Working Mothers Could Improve Their Children’s Future Prospects

I had my first child nine months ago. Returning to work was a big decision for me and I struggled for months before committing to work again.

Being a working mom is not easy, especially in a place like Hong Kong where people work much longer hours in general. According to UBS Prices & Earnings Report 2015, Hong Kong employees spent an average of 50.11 hours at the work place each week. This is 38%, 50% and 62% longer than the global average, London and Paris respectively. In this situation, how can we justify working while having an infant, particularly for first time mothers like myself? Would we have to leave our children to be taken care of by their grandparents or helpers?

What can we do as mothers to balance work and taking care of a young child? I never fully understood why so many candidates looked for work-life balance until the end of my first week back from maternity leave. Every morning I have to wake up an hour earlier to breastfeed my child before heading to work. Throughout the day, I pump a total of four times (some mothers do more). Moreover, being able to leave work on time is crucial so that I can catch an earlier train to go home and see my baby.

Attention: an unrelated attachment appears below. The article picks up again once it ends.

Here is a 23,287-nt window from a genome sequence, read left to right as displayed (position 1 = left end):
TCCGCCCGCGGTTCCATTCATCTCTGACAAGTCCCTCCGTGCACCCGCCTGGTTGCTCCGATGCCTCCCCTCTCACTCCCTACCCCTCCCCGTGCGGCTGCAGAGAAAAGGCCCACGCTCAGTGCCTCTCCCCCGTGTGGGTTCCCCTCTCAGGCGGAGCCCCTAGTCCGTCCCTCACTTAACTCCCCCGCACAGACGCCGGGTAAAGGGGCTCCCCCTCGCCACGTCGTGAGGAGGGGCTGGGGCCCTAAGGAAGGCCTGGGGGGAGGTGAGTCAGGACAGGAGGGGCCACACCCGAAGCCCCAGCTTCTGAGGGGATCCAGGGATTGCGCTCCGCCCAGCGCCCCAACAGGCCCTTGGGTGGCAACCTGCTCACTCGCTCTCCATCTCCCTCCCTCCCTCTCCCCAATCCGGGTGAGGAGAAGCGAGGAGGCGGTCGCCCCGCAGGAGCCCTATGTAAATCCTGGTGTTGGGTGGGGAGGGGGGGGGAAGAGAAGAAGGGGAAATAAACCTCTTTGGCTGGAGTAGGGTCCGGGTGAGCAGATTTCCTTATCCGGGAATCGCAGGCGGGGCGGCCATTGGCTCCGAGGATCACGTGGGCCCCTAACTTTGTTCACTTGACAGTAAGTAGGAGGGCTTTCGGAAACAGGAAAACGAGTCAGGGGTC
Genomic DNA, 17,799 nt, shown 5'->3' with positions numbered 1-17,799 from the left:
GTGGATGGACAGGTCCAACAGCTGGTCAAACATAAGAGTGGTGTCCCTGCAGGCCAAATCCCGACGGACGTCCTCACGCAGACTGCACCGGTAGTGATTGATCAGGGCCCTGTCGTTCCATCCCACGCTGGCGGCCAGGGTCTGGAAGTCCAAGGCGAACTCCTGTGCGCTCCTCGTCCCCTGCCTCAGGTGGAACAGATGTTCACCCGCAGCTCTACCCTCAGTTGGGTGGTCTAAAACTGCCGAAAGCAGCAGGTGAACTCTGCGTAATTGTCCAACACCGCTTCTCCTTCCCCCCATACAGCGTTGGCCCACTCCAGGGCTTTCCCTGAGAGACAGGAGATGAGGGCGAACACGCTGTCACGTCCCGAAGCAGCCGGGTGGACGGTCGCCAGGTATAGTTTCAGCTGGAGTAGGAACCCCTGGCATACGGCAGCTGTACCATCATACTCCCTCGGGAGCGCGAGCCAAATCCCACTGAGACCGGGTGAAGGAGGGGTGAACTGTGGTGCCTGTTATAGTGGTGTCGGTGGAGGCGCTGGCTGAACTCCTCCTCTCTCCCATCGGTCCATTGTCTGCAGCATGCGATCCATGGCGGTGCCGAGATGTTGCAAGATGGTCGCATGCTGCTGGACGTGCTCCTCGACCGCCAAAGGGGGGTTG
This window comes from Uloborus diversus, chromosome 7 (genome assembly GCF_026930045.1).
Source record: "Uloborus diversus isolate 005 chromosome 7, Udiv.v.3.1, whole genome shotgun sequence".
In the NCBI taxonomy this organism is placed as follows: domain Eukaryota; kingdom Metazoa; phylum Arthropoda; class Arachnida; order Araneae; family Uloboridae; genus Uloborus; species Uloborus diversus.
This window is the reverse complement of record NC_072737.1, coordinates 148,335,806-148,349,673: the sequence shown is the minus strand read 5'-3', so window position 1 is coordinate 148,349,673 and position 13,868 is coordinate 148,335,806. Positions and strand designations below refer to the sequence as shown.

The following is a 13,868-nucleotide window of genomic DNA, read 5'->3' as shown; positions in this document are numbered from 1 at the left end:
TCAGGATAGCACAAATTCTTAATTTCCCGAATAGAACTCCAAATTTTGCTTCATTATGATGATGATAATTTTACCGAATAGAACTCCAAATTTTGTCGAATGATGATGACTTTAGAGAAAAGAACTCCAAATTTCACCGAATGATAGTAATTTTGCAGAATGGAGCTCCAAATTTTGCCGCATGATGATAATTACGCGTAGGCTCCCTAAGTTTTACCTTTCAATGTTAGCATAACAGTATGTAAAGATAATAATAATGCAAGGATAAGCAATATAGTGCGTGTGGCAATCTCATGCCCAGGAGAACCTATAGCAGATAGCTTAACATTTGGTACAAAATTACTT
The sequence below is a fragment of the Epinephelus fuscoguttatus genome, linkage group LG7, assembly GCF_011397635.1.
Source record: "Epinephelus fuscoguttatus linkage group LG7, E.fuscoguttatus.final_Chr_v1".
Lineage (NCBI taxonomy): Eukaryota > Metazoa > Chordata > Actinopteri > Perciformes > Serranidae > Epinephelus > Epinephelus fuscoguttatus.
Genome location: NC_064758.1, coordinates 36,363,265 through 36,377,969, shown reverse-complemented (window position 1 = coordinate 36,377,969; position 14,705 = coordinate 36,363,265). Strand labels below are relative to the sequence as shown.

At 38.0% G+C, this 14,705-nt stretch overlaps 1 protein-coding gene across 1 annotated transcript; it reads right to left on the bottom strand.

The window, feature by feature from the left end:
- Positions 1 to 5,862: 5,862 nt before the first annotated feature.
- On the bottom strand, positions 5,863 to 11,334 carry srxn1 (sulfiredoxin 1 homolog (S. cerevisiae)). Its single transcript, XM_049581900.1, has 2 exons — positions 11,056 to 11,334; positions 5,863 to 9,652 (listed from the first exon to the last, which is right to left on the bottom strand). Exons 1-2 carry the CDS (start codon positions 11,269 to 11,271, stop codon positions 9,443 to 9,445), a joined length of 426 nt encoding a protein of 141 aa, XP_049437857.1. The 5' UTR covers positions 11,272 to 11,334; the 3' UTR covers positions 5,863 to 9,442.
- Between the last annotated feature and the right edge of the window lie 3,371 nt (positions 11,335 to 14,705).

Global Ranking of Working Hours

Frankly, there have been times when I have asked myself if it is really all worth it. Earlier this week, however, I read a recent study by Harvard Business School on the “Working Mother Effect” which made me realise that maybe being a working mother is not so bad after all. Contrary to conventional thinking, the study states that children who grow up with working mothers will actually benefit from a positive impact to their future prospects, both socially and economically. This is particularly true for adult daughters of working mothers in the US, since statistics show that they earn 23% more than those whose mothers had not worked during their childhood. From a global standpoint, 21% of those with working mothers worked as supervisors, compared to 18% of those growing up in a traditional household with stay-at-home mothers. Furthermore, the “Working Mother Effect” also shows positive impacts on men. Of a group of men surveyed in the States, it was found that adult sons of working mothers spent nearly twice as many hours on family and child care than those without, averaging 16 hours weekly compared to 8 ½ hours.

Although these are just statistics, I found it quite encouraging for young working mothers like myself. I must admit it hasn’t been the easiest two months back at work, but luckily I’ve got a group of supporters both at home and at work, who understand and support my actions. Furthermore, after reading the “Working Mother Effect” it helps me believe that what I am doing now could perhaps be the right, if not better choice for my child.

In order to not only feel comfortable as a working mother, but also be successful at your job and want to be there, it’s important to work with a team who allows you the work-life balance you need. If you’re not getting the support you need, we can help you find your dream job – get in touch with us now.